Getting a handle on black swan events

Modern portfolio theory — with its focus on volatility– can make risk assessment a rote exercise. It should be no surprise that this theory came of age in the 1950s, during a period of extended market tranquility. 

While this traditional approach still has merit, it has limitations, especially when assessing the impact of market-rattling, black swan events like the ongoing COVID-19 pandemic. Over the years, it has become clear that doing that requires a broader set of risk analytics and data sources.

Enter scenario analysis. Not long ago, this approach was limited to the institutional world. But as artificial intelligence and data science continue to penetrate fintech, it’s now possible for wealth management firms serving high-net-worth investors to access solutions that allow them to incorporate it into their processes.


Scenario analysis cannot wholly inoculate an investor against significant market losses. Instead, the idea is to drive a better, more rational decision-making process while using history as a guide.

In that sense, it’s a form of storytelling. For illustration, think about how markets reacted to other recent black swan events, such as 9/11 or the financial crisis.

If someone wrote a book about the fallout from each, the first chapter might cover a sharp market and economic downturn. The second would go over a series of “head-fake” rallies that bred both a false sense of optimism and greater uncertainty. A third chapter would detail the eventual sustained rebound.


Too often, though, scenario analysis doesn’t go beyond the first chapter — the initial shock — to explore the other parts of the story. That’s a problem because before advisers can positively influence their clients’ decision-making processes, they must consider all facets of these kinds of cautionary tales.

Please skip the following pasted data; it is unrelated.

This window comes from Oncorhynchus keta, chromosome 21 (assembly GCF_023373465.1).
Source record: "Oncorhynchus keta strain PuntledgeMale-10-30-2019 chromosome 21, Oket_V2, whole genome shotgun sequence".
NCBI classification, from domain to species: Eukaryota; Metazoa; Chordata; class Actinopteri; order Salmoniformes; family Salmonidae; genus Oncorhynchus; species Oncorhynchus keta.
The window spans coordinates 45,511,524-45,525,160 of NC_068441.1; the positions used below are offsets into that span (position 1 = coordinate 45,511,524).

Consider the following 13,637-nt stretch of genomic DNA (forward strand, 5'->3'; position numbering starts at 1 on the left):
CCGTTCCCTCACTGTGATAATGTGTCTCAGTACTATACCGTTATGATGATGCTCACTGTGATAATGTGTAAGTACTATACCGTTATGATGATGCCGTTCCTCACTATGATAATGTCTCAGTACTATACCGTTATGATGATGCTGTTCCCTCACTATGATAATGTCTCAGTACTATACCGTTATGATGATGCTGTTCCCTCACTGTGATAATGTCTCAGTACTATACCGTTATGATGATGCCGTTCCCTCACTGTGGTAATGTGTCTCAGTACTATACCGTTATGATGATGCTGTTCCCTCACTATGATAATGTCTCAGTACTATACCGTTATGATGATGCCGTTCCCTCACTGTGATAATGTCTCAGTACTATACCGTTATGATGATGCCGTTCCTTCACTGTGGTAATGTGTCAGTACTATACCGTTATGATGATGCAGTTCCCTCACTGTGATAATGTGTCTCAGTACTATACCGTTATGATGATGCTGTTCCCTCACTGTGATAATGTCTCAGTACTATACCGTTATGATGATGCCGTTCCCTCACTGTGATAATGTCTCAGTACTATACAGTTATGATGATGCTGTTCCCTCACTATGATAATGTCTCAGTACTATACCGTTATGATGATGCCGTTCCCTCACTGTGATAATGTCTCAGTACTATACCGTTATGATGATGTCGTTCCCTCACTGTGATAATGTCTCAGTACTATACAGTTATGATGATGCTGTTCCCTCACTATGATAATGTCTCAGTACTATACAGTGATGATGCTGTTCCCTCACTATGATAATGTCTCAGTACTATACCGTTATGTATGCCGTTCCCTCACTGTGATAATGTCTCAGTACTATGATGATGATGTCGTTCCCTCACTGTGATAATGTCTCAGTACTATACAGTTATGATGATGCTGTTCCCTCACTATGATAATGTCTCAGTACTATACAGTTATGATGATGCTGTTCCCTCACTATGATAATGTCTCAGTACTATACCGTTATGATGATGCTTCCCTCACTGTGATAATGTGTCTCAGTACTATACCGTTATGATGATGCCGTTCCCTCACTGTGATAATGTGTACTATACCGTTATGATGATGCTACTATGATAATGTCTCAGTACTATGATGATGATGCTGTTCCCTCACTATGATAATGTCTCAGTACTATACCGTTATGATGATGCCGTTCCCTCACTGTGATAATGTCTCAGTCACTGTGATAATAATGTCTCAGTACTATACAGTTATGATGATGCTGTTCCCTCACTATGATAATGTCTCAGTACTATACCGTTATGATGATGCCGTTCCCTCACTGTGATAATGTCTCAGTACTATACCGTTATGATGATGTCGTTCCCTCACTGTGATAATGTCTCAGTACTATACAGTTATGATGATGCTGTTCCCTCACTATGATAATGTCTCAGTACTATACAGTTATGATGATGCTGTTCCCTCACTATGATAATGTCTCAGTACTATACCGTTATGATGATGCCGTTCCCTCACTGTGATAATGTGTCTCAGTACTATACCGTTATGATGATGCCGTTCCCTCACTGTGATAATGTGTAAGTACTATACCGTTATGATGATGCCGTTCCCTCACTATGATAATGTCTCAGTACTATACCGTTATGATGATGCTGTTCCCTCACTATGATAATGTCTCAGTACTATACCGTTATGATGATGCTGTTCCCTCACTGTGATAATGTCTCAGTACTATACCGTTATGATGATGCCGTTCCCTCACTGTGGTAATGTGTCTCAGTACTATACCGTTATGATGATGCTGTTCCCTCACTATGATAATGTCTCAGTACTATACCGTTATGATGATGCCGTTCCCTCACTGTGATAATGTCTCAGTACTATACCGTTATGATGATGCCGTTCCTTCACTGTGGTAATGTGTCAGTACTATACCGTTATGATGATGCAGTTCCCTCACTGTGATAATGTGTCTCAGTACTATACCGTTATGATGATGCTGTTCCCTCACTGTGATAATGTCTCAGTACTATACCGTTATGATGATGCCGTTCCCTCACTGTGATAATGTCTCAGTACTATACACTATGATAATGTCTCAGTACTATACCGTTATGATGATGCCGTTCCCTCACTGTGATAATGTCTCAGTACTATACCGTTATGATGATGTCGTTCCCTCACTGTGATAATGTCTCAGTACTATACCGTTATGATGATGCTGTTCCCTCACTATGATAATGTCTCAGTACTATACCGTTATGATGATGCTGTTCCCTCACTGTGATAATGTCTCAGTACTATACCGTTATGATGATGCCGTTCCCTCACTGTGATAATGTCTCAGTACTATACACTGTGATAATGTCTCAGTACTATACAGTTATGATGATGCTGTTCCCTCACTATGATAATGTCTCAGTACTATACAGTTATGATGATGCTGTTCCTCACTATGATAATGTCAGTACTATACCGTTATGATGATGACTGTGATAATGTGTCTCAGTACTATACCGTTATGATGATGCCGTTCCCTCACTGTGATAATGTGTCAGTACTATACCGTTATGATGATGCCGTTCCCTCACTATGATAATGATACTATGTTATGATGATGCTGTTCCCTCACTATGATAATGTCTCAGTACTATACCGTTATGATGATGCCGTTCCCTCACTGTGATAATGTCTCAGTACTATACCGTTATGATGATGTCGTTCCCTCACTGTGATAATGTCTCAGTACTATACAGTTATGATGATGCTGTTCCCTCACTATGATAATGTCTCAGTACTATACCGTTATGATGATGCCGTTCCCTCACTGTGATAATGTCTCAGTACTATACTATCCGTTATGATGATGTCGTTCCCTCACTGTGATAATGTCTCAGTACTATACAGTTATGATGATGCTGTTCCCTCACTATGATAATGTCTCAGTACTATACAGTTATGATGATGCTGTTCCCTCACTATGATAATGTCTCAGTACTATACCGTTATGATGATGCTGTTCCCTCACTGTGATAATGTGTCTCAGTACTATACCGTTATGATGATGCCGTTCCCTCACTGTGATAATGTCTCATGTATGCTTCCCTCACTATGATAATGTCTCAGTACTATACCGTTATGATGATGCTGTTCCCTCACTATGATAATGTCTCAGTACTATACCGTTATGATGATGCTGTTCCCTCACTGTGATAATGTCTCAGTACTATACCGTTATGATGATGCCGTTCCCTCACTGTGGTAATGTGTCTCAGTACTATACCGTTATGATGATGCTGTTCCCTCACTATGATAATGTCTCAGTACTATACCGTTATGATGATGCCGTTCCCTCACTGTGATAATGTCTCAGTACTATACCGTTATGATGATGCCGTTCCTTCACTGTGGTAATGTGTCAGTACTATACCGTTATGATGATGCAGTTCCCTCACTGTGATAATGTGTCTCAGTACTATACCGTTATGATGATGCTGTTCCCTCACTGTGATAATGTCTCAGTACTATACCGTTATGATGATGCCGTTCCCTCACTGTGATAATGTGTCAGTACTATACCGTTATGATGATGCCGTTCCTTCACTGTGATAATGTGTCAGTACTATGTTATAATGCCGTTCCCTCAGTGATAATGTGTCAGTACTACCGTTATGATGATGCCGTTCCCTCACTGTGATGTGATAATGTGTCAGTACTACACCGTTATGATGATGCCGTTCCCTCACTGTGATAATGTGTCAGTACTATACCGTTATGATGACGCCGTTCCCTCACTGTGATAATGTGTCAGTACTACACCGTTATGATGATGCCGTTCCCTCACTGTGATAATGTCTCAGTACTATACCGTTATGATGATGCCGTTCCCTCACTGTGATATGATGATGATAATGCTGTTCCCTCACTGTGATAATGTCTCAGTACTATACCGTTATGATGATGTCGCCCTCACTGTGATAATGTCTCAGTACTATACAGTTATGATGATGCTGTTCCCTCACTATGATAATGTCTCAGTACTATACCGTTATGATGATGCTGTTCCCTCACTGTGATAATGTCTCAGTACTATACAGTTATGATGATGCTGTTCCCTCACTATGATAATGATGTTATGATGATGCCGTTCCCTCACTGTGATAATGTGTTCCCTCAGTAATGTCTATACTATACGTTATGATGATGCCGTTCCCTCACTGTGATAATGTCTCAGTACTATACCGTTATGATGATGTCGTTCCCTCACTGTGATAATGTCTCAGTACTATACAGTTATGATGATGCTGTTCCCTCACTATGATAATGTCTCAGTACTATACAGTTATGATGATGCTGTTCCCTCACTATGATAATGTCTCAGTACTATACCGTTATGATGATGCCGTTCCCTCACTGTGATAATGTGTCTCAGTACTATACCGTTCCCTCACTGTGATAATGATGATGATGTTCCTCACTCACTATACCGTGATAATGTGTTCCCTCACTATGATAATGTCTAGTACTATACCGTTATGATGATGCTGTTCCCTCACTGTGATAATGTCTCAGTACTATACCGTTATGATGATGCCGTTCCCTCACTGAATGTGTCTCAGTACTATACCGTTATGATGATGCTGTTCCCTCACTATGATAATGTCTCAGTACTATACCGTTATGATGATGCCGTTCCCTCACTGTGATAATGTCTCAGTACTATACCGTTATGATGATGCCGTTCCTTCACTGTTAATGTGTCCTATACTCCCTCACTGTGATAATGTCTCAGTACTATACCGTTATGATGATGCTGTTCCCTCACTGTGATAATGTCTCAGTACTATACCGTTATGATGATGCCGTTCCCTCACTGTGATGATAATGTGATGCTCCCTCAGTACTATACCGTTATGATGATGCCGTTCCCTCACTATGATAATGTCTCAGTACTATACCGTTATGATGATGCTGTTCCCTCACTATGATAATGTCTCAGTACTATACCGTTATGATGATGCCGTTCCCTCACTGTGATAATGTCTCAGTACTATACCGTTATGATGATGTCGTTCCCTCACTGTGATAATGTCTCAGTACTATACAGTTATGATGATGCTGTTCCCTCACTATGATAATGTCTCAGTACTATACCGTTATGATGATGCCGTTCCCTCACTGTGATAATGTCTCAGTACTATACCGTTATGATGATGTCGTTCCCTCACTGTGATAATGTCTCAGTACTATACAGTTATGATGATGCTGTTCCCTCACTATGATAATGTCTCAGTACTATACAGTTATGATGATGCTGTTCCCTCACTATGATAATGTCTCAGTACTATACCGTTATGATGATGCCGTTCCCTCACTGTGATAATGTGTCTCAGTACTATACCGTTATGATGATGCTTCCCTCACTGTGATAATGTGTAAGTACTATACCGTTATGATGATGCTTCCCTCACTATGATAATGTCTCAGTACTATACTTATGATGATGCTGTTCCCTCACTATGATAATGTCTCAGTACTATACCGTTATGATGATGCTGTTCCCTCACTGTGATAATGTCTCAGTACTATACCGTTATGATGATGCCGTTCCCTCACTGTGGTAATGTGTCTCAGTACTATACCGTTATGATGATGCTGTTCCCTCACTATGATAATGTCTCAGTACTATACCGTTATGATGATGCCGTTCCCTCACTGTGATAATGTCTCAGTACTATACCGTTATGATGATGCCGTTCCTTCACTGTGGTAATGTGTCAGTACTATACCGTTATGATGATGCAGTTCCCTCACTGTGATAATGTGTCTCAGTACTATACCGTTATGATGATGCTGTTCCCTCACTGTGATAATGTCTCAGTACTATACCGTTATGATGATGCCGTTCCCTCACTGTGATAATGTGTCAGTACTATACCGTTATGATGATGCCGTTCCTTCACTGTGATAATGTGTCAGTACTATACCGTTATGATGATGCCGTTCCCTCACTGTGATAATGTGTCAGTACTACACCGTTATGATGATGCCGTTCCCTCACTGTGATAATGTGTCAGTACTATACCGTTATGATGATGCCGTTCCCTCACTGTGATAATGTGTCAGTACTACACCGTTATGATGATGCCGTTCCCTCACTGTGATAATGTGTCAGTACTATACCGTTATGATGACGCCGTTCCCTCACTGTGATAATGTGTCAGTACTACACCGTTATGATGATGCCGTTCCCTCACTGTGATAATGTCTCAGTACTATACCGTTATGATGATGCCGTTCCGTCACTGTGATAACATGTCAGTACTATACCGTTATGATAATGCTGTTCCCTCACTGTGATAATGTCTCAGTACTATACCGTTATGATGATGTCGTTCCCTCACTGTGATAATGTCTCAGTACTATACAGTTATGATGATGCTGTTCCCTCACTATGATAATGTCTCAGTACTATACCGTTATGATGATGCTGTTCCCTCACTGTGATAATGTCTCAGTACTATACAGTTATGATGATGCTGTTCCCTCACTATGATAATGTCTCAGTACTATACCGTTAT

Doing that requires not only providing that additional context but being able to access the right analytical tools that can quantify the potential impact of a range of possible scenarios and then apply them to the unique concerns, goals and investment horizons of individual clients.

As most everyone in this business can appreciate, for 30-year-old clients with their highest-earning years ahead of them, a prolonged market downturn may not be the end of the world. In fact, it could present an attractive buying opportunity.

But for someone closer to retirement, it likely makes more sense to consider what asset protection strategies are available. Is modern portfolio theory enough? Or is it better to consult a robust scenario analysis process that considers the possibility that it could take years for the market to rebound?


By definition, a black swan event entails something so extreme that it almost tests the boundaries of someone’s imagination. That’s why drawing upon history to look forward — and capturing all chapters of a story — is so important.

But even the best cautionary tales aren’t enough without the analytics to back them up. For advisers, that means taking a more quantitative look at client investment strategies and portfolios to beef up their advisory process.

[More: Market volatility shines spotlight on client risk tolerance]

Andy Aziz is the executive vice president of business development at d1g1t, a Toronto-based enterprise wealth management platform.

The post Getting a handle on black swan events appeared first on InvestmentNews.

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